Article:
2 min

Swearing allegiance to the queens

Watching Diana Ross’s Toronto gig on May 31 reminded me of seeing Michelle Ross a couple of years ago at Blockorama.

Ross (our Ross) did Miss Ross’s “When You Tell Me That You Love Me,” and the audience’s tears, outstretched hands and screaming easily surpassed the reaction the real Diana’s encore got.

Yet drag queens don’t always get the respect they deserve. (As my mother says, “They don’t even sing!”) Whether you love or hate them, they do deserve our respect. Besides being on the frontlines of Stonewall and the Toronto bathhouse raids, they are also the backbone of community fundraising. Whether it’s for AIDS or humanitarian relief, they are the first and last to dig deep by donating their time and talent.

And the queens you see regularly work hard. I’m a big fan of Ivory Towers. A scant 23 years old, she’s carved out a reputation in a few short years. She’s reliable and she keeps the numbers fresh — that’s why she can be found on so many stages. All that work has made her one of the leaders of a new generation of queens. Geoffrey, the face behind her, is an actor. But he is much better known as Ivory; take a wild guess who brings in more money?

Another hard worker is recent Gowntown winner Yura, who does simply the best Tina Turner I’ve ever seen. That she is white and pulls it off without a hint of offensiveness is testament to her dedication in creating the illusion.

And some of these queens are real heartbreakers. One in particular is known for her feminine beauty, but I think he’s even sexier as a man. Although he won’t fulfill anyone’s lumberjack fantasies, late at night in his ballcap, he literally makes my mouth water. In sexual situations or fully clothed, he oozes a hypnotic male sexuality that completely vanishes when it’s drag time.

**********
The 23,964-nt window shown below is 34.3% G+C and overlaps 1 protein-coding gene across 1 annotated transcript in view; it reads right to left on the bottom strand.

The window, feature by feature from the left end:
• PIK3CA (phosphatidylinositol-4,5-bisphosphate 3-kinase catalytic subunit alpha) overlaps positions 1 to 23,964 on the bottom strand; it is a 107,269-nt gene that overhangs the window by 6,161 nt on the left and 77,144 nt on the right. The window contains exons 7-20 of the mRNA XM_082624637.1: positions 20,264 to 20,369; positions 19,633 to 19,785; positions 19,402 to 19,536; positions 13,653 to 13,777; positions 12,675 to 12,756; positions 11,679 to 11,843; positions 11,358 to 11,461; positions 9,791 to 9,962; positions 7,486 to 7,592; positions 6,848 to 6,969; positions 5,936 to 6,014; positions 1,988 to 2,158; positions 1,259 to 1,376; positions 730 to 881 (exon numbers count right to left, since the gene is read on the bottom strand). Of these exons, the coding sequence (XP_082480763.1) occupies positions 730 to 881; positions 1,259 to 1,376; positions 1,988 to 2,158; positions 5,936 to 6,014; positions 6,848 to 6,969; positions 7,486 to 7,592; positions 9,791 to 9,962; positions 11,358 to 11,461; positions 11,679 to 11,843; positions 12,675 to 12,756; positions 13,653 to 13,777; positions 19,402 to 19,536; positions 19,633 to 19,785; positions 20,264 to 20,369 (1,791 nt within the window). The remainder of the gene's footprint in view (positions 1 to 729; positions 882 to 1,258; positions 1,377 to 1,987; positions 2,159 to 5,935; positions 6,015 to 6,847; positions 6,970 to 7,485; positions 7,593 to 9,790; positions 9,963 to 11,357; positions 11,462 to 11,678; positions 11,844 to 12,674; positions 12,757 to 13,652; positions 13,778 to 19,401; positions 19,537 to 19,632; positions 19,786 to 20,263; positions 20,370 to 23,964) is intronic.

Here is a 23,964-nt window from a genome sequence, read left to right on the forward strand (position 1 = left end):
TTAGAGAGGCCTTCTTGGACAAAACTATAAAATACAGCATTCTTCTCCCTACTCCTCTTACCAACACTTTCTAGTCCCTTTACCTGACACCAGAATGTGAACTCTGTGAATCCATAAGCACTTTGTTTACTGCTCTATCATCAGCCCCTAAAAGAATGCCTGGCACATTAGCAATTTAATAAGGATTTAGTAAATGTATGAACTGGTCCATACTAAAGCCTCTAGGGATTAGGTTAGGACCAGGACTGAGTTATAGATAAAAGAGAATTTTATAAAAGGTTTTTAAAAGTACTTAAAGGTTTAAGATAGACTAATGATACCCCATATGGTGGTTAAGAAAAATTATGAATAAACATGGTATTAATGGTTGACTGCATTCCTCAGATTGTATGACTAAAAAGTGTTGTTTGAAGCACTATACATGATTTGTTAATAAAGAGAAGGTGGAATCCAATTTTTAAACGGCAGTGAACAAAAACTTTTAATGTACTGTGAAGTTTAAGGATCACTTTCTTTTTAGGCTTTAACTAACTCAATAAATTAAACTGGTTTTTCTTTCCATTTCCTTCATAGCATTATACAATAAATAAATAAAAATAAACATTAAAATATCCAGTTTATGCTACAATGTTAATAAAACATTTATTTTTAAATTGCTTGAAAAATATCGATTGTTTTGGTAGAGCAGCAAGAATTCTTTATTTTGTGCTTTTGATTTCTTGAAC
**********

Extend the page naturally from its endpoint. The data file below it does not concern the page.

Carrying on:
As a woman, pretty. As a man, sizzling hot.

I once watched him (as her) at work, opening with Gaga or Beyoncé or some such song, a crowd pleaser to get the audience on his side. And they totally were, ready for an evening’s worth of faux femmeness.

As the night wore on, I kept seeing parts of his male persona: his sexy crooked smile hiding under lipstick, a mole that couldn’t be hidden with foundation, a well-executed tuck that I knew obscured generous equipment. I couldn’t help but wonder if those people ever saw him as I did. It’s plainly obvious that she’s great at hair whipping, but would they agree with me that the way he walks down a flight of stairs in track pants and a hoodie is even more breathtaking?

During Pride, take a sec to think about what’s under that wig. Acknowledge that they have been at the forefront of every battle the gay community has ever fought and the entertainment they give. Realize that they’ve spent much more money getting ready than they are paid, and maybe take a cue from Diana Ross, and reach out and touch some drag queen’s hand; you might be surprised at how strong it is.